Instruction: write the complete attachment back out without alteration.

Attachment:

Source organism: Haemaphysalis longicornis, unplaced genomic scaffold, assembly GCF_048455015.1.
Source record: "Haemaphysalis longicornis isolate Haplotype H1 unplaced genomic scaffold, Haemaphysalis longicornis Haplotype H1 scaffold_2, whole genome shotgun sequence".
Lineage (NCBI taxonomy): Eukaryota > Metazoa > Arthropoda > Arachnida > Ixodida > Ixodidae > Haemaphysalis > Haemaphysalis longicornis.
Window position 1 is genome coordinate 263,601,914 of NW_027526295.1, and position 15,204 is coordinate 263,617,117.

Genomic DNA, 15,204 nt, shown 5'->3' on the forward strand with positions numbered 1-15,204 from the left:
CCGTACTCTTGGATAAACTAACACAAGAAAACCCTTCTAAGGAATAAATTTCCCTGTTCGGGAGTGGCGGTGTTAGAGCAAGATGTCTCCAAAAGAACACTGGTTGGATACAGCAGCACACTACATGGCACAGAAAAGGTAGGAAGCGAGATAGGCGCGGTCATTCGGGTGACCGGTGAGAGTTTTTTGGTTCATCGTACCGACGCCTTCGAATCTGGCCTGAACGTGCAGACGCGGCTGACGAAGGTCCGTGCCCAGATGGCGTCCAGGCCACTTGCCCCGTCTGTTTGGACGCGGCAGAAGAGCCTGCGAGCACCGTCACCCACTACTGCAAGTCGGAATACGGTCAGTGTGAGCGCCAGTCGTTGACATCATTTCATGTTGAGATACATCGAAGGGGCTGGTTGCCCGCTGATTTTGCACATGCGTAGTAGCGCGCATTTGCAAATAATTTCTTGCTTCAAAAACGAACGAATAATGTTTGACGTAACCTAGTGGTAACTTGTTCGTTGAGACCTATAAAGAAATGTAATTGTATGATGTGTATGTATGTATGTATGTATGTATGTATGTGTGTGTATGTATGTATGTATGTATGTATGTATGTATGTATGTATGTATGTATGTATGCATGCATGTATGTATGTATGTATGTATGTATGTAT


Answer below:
Source organism: Haemaphysalis longicornis, unplaced genomic scaffold, assembly GCF_048455015.1.
Source record: "Haemaphysalis longicornis isolate Haplotype H1 unplaced genomic scaffold, Haemaphysalis longicornis Haplotype H1 scaffold_2, whole genome shotgun sequence".
Lineage (NCBI taxonomy): Eukaryota > Metazoa > Arthropoda > Arachnida > Ixodida > Ixodidae > Haemaphysalis > Haemaphysalis longicornis.
Window position 1 is genome coordinate 263,601,914 of NW_027526295.1, and position 15,204 is coordinate 263,617,117.

Genomic DNA, 15,204 nt, shown 5'->3' on the forward strand with positions numbered 1-15,204 from the left:
CCGTACTCTTGGATAAACTAACACAAGAAAACCCTTCTAAGGAATAAATTTCCCTGTTCGGGAGTGGCGGTGTTAGAGCAAGATGTCTCCAAAAGAACACTGGTTGGATACAGCAGCACACTACATGGCACAGAAAAGGTAGGAAGCGAGATAGGCGCGGTCATTCGGGTGACCGGTGAGAGTTTTTTGGTTCATCGTACCGACGCCTTCGAATCTGGCCTGAACGTGCAGACGCGGCTGACGAAGGTCCGTGCCCAGATGGCGTCCAGGCCACTTGCCCCGTCTGTTTGGACGCGGCAGAAGAGCCTGCGAGCACCGTCACCCACTACTGCAAGTCGGAATACGGTCAGTGTGAGCGCCAGTCGTTGACATCATTTCATGTTGAGATACATCGAAGGGGCTGGTTGCCCGCTGATTTTGCACATGCGTAGTAGCGCGCATTTGCAAATAATTTCTTGCTTCAAAAACGAACGAATAATGTTTGACGTAACCTAGTGGTAACTTGTTCGTTGAGACCTATAAAGAAATGTAATTGTATGATGTGTATGTATGTATGTATGTATGTATGTATGTGTGTGTATGTATGTATGTATGTATGTATGTATGTATGTATGTATGTATGTATGTATGCATGCATGTATGTATGTATGTATGTATGTATGTAT